FDA panel weighs longer-working option to 'morning-after' pill

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WASHINGTON -- A French drug company is hoping to offer American women an option their European counterparts already have: a pill that works long after "the morning after."

The drug, dubbed ella, would be sold as a contraceptive -- one that could prevent pregnancy for as many as five days following unprotected sex. But the new drug is a close chemical relative of the abortion pill RU-486, raising the possibility that it could theoretically be used to induce abortion, by making the womb inhospitable for an embryo.

The controversy sparked by that ambiguity will force a panel of federal advisers scheduled to consider endorsing the drug next week to grapple with a host of thorny issues.

The last time the Food and Drug Administration vetted an emergency contraceptive -- Plan B, the so-called "morning-after" pill -- the decision was mired in debate over such fundamental questions as when life begins and the distinction between preventing and terminating a pregnancy.

Ella is raising many of those same politically charged questions -- but more sharply, testing the Obama administration's pledge to keep ideology from influencing scientific decisions.

Plan B, which works for as long as 72 hours after unprotected sex, was eventually approved for sale without a prescription, although a doctor's order is required for girls younger than 17. The new drug promises to extend that period to at least 120 hours. Approved in Europe last year, ella is now available as an emergency contraceptive in at least 22 countries.

Ella is being welcomed by many U.S. advocates for family planning and reproductive rights. But opponents of the new drug argue that the French company and the FDA would be misleading the public by labeling ella as an emergency contraceptive. Its chemical similarity to RU-486 makes it more like the controversial abortion pill, which can terminate a pregnancy at up to nine weeks, they say.

RU-486 has soared in popularity since approval 10 years ago in the United States, raising the possibility that ella -- or ulipristal acetate -- might become ubiquitous in American women's medicine cabinets. "With ulipristal, women will be enticed to buy a poorly tested abortion drug, unaware of its medical risks, under the guise that it's a morning-after pill," said Wendy Wright, of Concerned Women for America, which led the battle against Plan B.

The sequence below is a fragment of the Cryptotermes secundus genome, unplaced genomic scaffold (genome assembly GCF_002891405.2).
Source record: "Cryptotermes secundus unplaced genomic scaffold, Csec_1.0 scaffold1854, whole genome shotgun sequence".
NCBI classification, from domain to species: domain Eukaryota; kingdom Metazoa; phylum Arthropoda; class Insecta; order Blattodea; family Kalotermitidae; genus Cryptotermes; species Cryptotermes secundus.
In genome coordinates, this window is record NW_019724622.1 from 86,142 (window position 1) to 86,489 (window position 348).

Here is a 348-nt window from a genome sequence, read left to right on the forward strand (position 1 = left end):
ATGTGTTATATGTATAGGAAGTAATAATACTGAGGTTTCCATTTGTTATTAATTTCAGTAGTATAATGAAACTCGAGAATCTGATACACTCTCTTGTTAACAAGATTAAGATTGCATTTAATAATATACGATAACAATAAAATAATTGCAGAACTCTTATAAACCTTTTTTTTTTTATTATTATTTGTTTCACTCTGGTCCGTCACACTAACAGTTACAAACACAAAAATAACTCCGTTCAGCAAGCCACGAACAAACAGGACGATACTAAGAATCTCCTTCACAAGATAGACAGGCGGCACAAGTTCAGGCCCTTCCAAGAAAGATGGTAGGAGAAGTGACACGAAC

Plan B prevents a pregnancy by administering high doses of a hormone that mimics progesterone. It works primarily by inhibiting the ovaries from producing eggs. Critics argue that it can also prevent a fertilized egg from implanting in the womb, which some consider equivalent to an abortion, making it a continuing focus of controversy.

RU-486 works by blocking progesterone's activity. Because progesterone is needed to prepare the womb to accept a fertilized egg and to nurture a developing embryo, RU-486 can prevent a fertilized egg from implanting and dislodge growing embryos.

Its chemical similarity raises the possibility that ella -- perhaps if taken at elevated doses -- may do the same thing, though no one knows for sure, because the drug has never been tested that way. Opponents of the drug are convinced it will.

"It kills embryos, just like the abortion pill," said Donna Harrison, president of the American Association of Pro-Life Obstetricians and Gynecologists. "It's embryotoxic."

Critics fear that women who do not realize that they are already pregnant will use the drug, unwittingly giving themselves an abortion.

"Women have a right to know this drug is destroying a life growing in their womb," said Jeanne Monahan, director of the Family Research Council's Center for Human Dignity.



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